Though these days the term wordmonger refers to "a writer or speaker who uses language pretentiously or carelessly," please join me in proposing a new meaning. A fishmonger appreciates and promotes fish, therefore, a wordmonger does the same for words.

Thursday, October 6, 2016

Superiority?


Superiority?

As I’ve noted before, I’m fascinated with the prejudices history has imposed on the English language. One of these began nearly a thousand years ago, after William the Conqueror thrust Norman nobility on the unsuspecting inhabitants of what eventually became England. The nobles mostly spoke Norman French, Latin, & Greek. The peons spoke various Germanic & Celtic languages.

Ever since, English speakers have perceived the languages of that imposed nobility to be “classier” than the languages spoken by those who ended up serving them. Authors regularly use this prejudice to give us a feel for characters’ levels of education, though this can backfire & annoy the reader.

The words on the left, taken from books I’ve recently read, came from the mouths of characters the authors presented as educated. In the right column you’ll find a jumbled list of simpler synonyms with Germanic roots. See if you can match them.

ablutions (Latin)                     yawning (Middle English)
demulcent (Latin)                   hurtful (probably Old English)
feculent (Middle French)        wooded (Old English)
lambent (Latin)                       licking (Old English)
sylvan (Middle French)           washing (Old English)                 
cerulean (Latin)                      fiery (Middle English)
deleterious (Greek)                muddy (Middle Low German)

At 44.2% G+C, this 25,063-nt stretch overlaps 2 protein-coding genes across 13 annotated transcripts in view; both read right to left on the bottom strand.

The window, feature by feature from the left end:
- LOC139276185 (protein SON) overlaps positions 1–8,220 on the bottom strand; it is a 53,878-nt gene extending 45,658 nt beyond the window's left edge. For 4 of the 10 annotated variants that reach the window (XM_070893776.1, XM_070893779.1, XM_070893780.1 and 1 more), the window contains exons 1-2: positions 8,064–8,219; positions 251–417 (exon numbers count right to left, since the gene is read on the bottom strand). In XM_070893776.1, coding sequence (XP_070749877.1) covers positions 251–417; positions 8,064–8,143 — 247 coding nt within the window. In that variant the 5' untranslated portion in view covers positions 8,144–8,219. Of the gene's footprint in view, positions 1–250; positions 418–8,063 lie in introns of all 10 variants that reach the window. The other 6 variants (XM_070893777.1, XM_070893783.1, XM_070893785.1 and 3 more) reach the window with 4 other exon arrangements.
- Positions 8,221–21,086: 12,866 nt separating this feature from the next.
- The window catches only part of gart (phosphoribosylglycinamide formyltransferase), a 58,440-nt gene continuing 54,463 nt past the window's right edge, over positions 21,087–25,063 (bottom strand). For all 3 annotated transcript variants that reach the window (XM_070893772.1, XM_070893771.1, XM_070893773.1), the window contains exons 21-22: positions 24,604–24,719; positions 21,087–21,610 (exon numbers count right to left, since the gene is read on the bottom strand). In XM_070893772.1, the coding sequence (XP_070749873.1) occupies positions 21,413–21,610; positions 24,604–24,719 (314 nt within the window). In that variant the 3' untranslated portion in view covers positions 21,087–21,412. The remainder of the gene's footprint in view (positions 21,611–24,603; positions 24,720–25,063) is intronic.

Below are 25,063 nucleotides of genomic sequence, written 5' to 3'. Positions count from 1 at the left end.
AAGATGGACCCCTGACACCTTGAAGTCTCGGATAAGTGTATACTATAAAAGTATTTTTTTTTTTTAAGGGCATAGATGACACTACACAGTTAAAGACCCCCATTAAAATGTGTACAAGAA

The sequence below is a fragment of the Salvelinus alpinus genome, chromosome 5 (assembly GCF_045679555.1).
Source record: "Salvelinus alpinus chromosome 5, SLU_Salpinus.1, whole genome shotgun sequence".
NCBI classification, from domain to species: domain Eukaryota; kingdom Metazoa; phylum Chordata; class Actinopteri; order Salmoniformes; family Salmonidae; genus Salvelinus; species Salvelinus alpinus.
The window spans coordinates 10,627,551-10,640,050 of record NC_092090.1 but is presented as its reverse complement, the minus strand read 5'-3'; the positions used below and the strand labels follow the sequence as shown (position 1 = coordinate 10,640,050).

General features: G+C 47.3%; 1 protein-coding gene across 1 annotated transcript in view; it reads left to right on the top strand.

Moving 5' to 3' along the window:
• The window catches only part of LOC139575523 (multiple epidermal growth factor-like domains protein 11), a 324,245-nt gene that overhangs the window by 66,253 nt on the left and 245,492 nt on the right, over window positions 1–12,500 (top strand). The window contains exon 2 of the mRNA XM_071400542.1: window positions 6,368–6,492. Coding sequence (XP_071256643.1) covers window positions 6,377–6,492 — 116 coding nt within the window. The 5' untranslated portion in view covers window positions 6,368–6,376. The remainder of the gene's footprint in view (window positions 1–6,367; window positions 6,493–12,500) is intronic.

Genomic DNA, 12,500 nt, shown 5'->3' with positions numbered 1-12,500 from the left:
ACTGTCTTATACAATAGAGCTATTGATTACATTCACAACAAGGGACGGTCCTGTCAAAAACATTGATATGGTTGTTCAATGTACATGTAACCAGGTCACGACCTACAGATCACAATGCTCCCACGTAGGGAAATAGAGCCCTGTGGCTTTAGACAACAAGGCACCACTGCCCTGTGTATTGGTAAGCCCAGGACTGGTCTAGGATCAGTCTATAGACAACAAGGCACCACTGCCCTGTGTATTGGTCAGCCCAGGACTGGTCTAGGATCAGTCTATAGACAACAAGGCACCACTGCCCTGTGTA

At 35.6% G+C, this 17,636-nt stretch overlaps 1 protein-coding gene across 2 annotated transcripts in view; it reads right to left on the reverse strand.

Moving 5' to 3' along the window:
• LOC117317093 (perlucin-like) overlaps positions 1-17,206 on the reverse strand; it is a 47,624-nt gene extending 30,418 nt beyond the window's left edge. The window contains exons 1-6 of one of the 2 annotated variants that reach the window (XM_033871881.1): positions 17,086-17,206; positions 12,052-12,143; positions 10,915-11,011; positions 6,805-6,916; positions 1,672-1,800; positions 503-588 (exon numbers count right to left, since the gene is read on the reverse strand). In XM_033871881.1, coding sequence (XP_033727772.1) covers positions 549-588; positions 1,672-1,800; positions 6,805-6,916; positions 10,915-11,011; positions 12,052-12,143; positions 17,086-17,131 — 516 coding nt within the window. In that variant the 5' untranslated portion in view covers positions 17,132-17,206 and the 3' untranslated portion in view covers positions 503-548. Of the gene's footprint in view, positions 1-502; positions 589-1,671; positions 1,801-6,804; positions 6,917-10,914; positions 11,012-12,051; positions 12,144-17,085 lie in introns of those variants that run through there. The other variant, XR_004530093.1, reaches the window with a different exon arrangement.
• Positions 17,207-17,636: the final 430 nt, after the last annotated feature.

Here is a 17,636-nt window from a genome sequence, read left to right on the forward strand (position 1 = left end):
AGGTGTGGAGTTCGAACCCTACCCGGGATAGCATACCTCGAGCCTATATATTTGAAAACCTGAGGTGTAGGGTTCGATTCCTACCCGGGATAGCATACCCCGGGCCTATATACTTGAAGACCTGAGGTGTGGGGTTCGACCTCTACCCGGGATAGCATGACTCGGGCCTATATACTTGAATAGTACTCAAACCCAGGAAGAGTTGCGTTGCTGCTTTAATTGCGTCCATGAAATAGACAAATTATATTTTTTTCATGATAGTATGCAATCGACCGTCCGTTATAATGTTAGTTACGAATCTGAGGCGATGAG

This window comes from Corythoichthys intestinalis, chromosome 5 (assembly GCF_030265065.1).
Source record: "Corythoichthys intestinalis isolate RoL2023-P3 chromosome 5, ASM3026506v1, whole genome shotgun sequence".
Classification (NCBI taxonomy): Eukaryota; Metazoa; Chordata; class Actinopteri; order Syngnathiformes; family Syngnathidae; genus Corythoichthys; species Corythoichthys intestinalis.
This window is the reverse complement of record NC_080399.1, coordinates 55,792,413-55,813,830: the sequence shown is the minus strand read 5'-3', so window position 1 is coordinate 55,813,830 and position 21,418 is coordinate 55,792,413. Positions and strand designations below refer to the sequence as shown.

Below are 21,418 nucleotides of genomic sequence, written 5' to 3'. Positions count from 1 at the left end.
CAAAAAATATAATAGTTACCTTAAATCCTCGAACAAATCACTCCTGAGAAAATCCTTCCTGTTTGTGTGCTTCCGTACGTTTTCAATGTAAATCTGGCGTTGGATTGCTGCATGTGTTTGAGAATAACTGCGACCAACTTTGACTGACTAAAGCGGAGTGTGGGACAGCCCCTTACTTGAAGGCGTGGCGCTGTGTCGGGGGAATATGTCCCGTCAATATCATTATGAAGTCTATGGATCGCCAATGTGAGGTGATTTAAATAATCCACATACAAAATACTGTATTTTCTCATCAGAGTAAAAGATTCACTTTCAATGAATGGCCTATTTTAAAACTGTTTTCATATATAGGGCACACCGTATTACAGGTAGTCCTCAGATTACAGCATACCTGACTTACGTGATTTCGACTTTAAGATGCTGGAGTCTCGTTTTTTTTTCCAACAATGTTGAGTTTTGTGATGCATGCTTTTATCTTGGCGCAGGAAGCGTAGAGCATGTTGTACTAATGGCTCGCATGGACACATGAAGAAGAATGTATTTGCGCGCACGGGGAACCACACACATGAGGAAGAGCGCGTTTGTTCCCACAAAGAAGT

empyrean (Greek)                  soothing (Old English)
oscitant (Latin)                       blue (Proto-Germanic)

I’ve put a key to the matched pairs in the comments section. I’m hoping you’ll leave a comment either regarding this anti-Germanic prejudice, or your success at pairing the synonyms.


Big thanks to this week’s sources: Merriam-Webster, Wordnik,  Etymonline, Collins Dictionary, & the OED.

5 comments:

  1. And the answers are:
    ablutions = washing
    demulcent = soothing
    feculent = muddy
    lambent = licking
    sylvan = wooded
    cerulean = blue
    deleterious = hurtful
    empyrean = fiery
    oscitant = yawning

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  2. In spite of Portia's deleterious remarks, Julian sat oscitant, listening to the demulcent sounds of his feline companion making her lambent ablutions before the empyrean blaze after her day of sylvan wanderings under a cerulean sky.

    Did I get them all? Oh, I love me some Latinate words! Am I smart now?

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    Replies
    1. Dang it, Miss Allen! You are, indeed, smart now. You may even be puissantly brilliante!

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  3. You missed out on middle-low Alabaman, which can only be spoken properly with a load of RedMan chewing tobacky in one cheek, Grammaw's armadillo chili in the other, and a snake-bit tongue. Truely.

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    Replies
    1. Steve - sounds like you're volunteering to write a Wordmonger post on a literary specialty of yours---

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